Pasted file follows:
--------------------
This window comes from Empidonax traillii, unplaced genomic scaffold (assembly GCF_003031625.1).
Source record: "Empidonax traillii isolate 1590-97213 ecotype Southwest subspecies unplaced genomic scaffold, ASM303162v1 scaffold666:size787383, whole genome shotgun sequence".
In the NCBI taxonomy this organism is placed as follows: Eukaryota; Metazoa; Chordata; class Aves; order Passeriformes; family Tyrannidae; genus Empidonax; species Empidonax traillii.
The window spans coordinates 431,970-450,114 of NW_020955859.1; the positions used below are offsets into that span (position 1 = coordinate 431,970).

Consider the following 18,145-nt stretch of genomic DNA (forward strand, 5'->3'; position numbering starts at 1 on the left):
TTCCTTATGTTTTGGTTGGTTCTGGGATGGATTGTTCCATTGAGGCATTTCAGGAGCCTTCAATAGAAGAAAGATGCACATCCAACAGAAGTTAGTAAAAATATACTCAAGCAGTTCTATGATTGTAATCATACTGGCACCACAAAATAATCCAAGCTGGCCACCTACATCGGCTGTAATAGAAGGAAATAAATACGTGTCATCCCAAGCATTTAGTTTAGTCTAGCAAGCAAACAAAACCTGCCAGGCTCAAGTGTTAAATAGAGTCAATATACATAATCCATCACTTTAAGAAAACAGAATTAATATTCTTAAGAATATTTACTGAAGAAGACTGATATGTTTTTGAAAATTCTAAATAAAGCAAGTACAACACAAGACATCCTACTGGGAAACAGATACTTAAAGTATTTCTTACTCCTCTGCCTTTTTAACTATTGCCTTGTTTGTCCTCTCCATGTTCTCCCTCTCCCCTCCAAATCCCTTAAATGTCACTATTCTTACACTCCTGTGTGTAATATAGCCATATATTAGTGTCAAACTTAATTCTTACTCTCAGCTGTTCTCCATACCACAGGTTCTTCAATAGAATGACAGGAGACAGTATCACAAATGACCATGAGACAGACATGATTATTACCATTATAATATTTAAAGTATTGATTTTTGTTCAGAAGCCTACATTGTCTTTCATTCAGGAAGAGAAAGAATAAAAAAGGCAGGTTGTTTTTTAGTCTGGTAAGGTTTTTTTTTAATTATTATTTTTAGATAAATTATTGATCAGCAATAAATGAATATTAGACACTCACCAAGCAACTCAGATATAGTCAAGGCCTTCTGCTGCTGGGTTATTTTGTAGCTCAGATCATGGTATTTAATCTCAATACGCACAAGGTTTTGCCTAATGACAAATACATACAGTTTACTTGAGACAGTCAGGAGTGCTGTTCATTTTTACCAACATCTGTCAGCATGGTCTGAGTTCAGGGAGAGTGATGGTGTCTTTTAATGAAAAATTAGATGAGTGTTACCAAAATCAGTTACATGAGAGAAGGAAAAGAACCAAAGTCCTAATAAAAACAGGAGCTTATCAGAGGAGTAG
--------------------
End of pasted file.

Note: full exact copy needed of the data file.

This window comes from Empidonax traillii, unplaced genomic scaffold (assembly GCF_003031625.1).
Source record: "Empidonax traillii isolate 1590-97213 ecotype Southwest subspecies unplaced genomic scaffold, ASM303162v1 scaffold666:size787383, whole genome shotgun sequence".
In the NCBI taxonomy this organism is placed as follows: Eukaryota; Metazoa; Chordata; class Aves; order Passeriformes; family Tyrannidae; genus Empidonax; species Empidonax traillii.
The window spans coordinates 431,970-450,114 of NW_020955859.1; the positions used below are offsets into that span (position 1 = coordinate 431,970).

Consider the following 18,145-nt stretch of genomic DNA (forward strand, 5'->3'; position numbering starts at 1 on the left):
TTCCTTATGTTTTGGTTGGTTCTGGGATGGATTGTTCCATTGAGGCATTTCAGGAGCCTTCAATAGAAGAAAGATGCACATCCAACAGAAGTTAGTAAAAATATACTCAAGCAGTTCTATGATTGTAATCATACTGGCACCACAAAATAATCCAAGCTGGCCACCTACATCGGCTGTAATAGAAGGAAATAAATACGTGTCATCCCAAGCATTTAGTTTAGTCTAGCAAGCAAACAAAACCTGCCAGGCTCAAGTGTTAAATAGAGTCAATATACATAATCCATCACTTTAAGAAAACAGAATTAATATTCTTAAGAATATTTACTGAAGAAGACTGATATGTTTTTGAAAATTCTAAATAAAGCAAGTACAACACAAGACATCCTACTGGGAAACAGATACTTAAAGTATTTCTTACTCCTCTGCCTTTTTAACTATTGCCTTGTTTGTCCTCTCCATGTTCTCCCTCTCCCCTCCAAATCCCTTAAATGTCACTATTCTTACACTCCTGTGTGTAATATAGCCATATATTAGTGTCAAACTTAATTCTTACTCTCAGCTGTTCTCCATACCACAGGTTCTTCAATAGAATGACAGGAGACAGTATCACAAATGACCATGAGACAGACATGATTATTACCATTATAATATTTAAAGTATTGATTTTTGTTCAGAAGCCTACATTGTCTTTCATTCAGGAAGAGAAAGAATAAAAAAGGCAGGTTGTTTTTTAGTCTGGTAAGGTTTTTTTTTAATTATTATTTTTAGATAAATTATTGATCAGCAATAAATGAATATTAGACACTCACCAAGCAACTCAGATATAGTCAAGGCCTTCTGCTGCTGGGTTATTTTGTAGCTCAGATCATGGTATTTAATCTCAATACGCACAAGGTTTTGCCTAATGACAAATACATACAGTTTACTTGAGACAGTCAGGAGTGCTGTTCATTTTTACCAACATCTGTCAGCATGGTCTGAGTTCAGGGAGAGTGATGGTGTCTTTTAATGAAAAATTAGATGAGTGTTACCAAAATCAGTTACATGAGAGAAGGAAAAGAACCAAAGTCCTAATAAAAACAGGAGCTTATCAGAGGAGTAG